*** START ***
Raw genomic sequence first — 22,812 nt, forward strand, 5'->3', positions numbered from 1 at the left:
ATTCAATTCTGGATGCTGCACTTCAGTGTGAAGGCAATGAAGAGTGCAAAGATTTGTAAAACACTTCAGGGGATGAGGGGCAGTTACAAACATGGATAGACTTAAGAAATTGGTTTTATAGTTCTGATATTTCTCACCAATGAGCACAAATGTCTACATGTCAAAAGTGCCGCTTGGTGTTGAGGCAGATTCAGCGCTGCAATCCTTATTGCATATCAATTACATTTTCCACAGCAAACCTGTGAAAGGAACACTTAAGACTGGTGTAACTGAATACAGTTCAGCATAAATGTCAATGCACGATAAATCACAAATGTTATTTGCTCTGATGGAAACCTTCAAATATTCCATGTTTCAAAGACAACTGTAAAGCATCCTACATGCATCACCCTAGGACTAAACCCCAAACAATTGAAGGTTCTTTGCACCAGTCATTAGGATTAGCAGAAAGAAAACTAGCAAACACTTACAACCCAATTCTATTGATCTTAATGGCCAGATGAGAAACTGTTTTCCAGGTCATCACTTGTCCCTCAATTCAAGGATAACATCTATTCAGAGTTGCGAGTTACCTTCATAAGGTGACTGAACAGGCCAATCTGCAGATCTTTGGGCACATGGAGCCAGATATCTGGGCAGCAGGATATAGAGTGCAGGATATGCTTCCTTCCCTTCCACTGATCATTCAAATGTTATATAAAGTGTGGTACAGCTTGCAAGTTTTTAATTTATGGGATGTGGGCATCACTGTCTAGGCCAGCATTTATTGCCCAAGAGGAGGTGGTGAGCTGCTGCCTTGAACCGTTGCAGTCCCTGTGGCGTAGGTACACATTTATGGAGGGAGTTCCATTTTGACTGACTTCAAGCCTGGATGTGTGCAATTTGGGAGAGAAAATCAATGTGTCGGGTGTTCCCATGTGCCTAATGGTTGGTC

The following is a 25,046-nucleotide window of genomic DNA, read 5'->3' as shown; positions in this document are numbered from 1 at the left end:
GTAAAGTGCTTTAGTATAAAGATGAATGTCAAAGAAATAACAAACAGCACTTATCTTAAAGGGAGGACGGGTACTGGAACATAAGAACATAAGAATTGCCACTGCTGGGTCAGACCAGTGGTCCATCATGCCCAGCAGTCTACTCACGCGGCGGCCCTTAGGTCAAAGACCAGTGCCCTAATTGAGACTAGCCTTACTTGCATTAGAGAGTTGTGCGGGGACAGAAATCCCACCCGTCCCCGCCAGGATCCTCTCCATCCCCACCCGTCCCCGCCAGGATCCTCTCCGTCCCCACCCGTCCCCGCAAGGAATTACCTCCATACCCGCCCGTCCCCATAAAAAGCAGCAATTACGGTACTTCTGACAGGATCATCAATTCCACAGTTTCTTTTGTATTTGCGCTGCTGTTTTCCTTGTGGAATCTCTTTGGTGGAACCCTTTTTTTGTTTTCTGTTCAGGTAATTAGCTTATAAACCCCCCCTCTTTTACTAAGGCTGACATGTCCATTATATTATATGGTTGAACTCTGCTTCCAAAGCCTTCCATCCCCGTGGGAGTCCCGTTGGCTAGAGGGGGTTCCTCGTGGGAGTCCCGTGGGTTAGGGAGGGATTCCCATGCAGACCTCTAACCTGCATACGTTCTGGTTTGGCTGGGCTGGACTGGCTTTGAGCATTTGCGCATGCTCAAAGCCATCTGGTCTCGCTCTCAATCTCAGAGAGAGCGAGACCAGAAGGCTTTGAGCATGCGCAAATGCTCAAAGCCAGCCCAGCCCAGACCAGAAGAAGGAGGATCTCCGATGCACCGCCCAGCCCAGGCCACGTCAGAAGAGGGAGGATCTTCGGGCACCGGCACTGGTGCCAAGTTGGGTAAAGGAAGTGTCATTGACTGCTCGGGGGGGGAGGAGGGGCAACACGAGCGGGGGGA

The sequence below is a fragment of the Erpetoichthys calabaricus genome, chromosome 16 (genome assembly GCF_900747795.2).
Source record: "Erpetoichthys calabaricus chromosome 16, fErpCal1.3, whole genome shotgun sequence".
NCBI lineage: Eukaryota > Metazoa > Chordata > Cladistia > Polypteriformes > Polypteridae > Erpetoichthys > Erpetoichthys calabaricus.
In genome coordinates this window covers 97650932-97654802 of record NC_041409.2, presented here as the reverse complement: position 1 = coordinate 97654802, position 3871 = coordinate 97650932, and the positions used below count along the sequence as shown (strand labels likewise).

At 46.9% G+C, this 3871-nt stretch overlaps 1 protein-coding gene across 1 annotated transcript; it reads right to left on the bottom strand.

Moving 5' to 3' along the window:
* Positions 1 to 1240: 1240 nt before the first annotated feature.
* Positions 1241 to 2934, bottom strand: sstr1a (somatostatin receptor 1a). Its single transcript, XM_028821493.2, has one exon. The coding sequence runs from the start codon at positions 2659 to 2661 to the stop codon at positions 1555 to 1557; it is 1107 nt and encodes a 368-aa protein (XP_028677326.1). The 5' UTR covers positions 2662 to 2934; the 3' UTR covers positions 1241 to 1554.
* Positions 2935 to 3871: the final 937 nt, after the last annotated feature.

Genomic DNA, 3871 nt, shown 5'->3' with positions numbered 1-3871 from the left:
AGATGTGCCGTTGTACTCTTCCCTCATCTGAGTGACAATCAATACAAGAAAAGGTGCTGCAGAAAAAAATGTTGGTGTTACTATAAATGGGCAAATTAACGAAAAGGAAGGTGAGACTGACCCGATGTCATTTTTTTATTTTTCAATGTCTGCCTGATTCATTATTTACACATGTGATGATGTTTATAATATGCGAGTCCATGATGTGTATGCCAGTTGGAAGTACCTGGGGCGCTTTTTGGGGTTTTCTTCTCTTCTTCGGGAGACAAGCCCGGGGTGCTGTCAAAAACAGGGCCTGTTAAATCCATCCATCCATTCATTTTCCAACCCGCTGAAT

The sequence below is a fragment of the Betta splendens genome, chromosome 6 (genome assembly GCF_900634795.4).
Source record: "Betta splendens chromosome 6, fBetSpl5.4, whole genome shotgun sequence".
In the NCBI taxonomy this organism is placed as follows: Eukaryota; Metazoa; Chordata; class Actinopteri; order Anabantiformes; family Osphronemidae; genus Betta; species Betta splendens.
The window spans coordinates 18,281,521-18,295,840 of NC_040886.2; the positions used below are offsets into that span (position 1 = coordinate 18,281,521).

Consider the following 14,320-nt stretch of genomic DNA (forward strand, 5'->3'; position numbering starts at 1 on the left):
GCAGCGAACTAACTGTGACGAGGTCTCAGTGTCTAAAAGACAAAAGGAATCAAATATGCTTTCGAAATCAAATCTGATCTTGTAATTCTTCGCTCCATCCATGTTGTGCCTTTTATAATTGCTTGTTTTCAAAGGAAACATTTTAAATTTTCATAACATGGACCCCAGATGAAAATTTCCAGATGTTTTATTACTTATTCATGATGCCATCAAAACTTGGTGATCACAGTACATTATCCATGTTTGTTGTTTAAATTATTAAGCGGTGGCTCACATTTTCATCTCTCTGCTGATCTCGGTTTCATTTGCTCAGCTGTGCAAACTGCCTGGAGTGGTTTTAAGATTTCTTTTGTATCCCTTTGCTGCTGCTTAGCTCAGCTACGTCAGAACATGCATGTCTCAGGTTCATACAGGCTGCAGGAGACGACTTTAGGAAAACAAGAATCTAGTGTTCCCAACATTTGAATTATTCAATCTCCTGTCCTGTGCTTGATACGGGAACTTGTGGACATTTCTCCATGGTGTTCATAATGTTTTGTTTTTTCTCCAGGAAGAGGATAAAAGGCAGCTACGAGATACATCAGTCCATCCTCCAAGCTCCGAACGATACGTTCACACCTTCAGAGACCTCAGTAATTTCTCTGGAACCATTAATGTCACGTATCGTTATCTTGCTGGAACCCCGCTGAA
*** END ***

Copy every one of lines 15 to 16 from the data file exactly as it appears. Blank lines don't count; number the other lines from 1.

AGATGTGCCGTTGTACTCTTCCCTCATCTGAGTGACAATCAATACAAGAAAAGGTGCTGCAGAAAAAAATGTTGGTGTTACTATAAATGGGCAAATTAACGAAAAGGAAGGTGAGACTGACCCGATGTCATTTTTTTATTTTTCAATGTCTGCCTGATTCATTATTTACACATGTGATGATGTTTATAATATGCGAGTCCATGATGTGTATGCCAGTTGGAAGTACCTGGGGCGCTTTTTGGGGTTTTCTTCTCTTCTTCGGGAGACAAGCCCGGGGTGCTGTCAAAAACAGGGCCTGTTAAATCCATCCATCCATTCATTTTCCAACCCGCTGAAT

The sequence below is a fragment of the Betta splendens genome, chromosome 6 (genome assembly GCF_900634795.4).